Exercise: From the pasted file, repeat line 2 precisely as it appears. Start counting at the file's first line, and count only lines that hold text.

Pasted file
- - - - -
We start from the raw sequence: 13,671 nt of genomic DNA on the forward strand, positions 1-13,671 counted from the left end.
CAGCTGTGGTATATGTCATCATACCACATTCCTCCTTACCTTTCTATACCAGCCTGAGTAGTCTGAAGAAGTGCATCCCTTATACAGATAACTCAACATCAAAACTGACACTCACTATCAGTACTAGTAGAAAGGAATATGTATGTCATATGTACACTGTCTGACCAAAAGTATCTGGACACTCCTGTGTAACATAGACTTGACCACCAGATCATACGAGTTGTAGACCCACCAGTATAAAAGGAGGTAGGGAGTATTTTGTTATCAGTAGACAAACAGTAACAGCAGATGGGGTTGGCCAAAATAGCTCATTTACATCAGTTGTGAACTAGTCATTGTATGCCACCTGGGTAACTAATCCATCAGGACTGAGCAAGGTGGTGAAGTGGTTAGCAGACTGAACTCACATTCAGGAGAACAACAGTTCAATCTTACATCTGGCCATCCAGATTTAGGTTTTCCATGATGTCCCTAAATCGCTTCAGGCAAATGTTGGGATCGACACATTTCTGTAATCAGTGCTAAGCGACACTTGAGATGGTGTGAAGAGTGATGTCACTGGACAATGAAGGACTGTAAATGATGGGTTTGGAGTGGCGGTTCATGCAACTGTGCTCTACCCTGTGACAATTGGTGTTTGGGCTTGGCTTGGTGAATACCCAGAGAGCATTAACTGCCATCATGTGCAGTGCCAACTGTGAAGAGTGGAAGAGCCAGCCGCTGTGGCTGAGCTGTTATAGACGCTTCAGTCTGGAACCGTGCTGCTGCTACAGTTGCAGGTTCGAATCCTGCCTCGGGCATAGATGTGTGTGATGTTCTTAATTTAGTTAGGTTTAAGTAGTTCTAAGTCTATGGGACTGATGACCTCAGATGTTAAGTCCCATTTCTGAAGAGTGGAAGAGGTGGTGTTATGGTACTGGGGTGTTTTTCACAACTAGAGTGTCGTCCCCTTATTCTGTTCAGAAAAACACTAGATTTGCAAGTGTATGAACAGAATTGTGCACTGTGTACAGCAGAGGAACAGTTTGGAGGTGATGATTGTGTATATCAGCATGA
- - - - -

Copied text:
CAGCTGTGGTATATGTCATCATACCACATTCCTCCTTACCTTTCTATACCAGCCTGAGTAGTCTGAAGAAGTGCATCCCTTATACAGATAACTCAACATCAAAACTGACACTCACTATCAGTACTAGTAGAAAGGAATATGTATGTCATATGTACACTGTCTGACCAAAAGTATCTGGACACTCCTGTGTAACATAGACTTGACCACCAGATCATACGAGTTGTAGACCCACCAGTATAAAAGGAGGTAGGGAGTATTTTGTTATCAGTAGACAAACAGTAACAGCAGATGGGGTTGGCCAAAATAGCTCATTTACATCAGTTGTGAACTAGTCATTGTATGCCACCTGGGTAACTAATCCATCAGGACTGAGCAAGGTGGTGAAGTGGTTAGCAGACTGAACTCACATTCAGGAGAACAACAGTTCAATCTTACATCTGGCCATCCAGATTTAGGTTTTCCATGATGTCCCTAAATCGCTTCAGGCAAATGTTGGGATCGACACATTTCTGTAATCAGTGCTAAGCGACACTTGAGATGGTGTGAAGAGTGATGTCACTGGACAATGAAGGACTGTAAATGATGGGTTTGGAGTGGCGGTTCATGCAACTGTGCTCTACCCTGTGACAATTGGTGTTTGGGCTTGGCTTGGTGAATACCCAGAGAGCATTAACTGCCATCATGTGCAGTGCCAACTGTGAAGAGTGGAAGAGCCAGCCGCTGTGGCTGAGCTGTTATAGACGCTTCAGTCTGGAACCGTGCTGCTGCTACAGTTGCAGGTTCGAATCCTGCCTCGGGCATAGATGTGTGTGATGTTCTTAATTTAGTTAGGTTTAAGTAGTTCTAAGTCTATGGGACTGATGACCTCAGATGTTAAGTCCCATTTCTGAAGAGTGGAAGAGGTGGTGTTATGGTACTGGGGTGTTTTTCACAACTAGAGTGTCGTCCCCTTATTCTGTTCAGAAAAACACTAGATTTGCAAGTGTATGAACAGAATTGTGCACTGTGTACAGCAGAGGAACAGTTTGGAGGTGATGATTGTGTATATCAGCATGA